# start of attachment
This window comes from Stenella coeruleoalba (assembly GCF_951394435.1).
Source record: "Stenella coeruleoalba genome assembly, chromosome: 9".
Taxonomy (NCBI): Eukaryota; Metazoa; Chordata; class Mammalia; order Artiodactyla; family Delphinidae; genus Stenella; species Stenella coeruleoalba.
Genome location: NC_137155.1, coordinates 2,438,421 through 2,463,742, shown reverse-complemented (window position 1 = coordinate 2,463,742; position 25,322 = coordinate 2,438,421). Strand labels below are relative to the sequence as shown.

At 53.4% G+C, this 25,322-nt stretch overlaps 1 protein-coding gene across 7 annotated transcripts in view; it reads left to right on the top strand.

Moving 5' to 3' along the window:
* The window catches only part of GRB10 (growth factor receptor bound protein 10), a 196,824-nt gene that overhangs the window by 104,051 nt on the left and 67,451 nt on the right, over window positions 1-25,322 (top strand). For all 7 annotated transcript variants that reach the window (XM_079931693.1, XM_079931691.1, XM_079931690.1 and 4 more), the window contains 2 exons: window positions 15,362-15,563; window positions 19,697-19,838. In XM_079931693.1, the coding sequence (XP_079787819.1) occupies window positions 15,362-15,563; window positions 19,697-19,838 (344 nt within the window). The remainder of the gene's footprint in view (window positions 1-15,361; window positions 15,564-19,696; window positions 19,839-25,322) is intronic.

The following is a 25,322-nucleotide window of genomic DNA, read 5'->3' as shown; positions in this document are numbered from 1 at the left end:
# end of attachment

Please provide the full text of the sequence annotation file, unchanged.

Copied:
This window comes from Stenella coeruleoalba (assembly GCF_951394435.1).
Source record: "Stenella coeruleoalba genome assembly, chromosome: 9".
Taxonomy (NCBI): Eukaryota; Metazoa; Chordata; class Mammalia; order Artiodactyla; family Delphinidae; genus Stenella; species Stenella coeruleoalba.
Genome location: NC_137155.1, coordinates 2,438,421 through 2,463,742, shown reverse-complemented (window position 1 = coordinate 2,463,742; position 25,322 = coordinate 2,438,421). Strand labels below are relative to the sequence as shown.

At 53.4% G+C, this 25,322-nt stretch overlaps 1 protein-coding gene across 7 annotated transcripts in view; it reads left to right on the top strand.

Moving 5' to 3' along the window:
* The window catches only part of GRB10 (growth factor receptor bound protein 10), a 196,824-nt gene that overhangs the window by 104,051 nt on the left and 67,451 nt on the right, over window positions 1-25,322 (top strand). For all 7 annotated transcript variants that reach the window (XM_079931693.1, XM_079931691.1, XM_079931690.1 and 4 more), the window contains 2 exons: window positions 15,362-15,563; window positions 19,697-19,838. In XM_079931693.1, the coding sequence (XP_079787819.1) occupies window positions 15,362-15,563; window positions 19,697-19,838 (344 nt within the window). The remainder of the gene's footprint in view (window positions 1-15,361; window positions 15,564-19,696; window positions 19,839-25,322) is intronic.

The following is a 25,322-nucleotide window of genomic DNA, read 5'->3' as shown; positions in this document are numbered from 1 at the left end: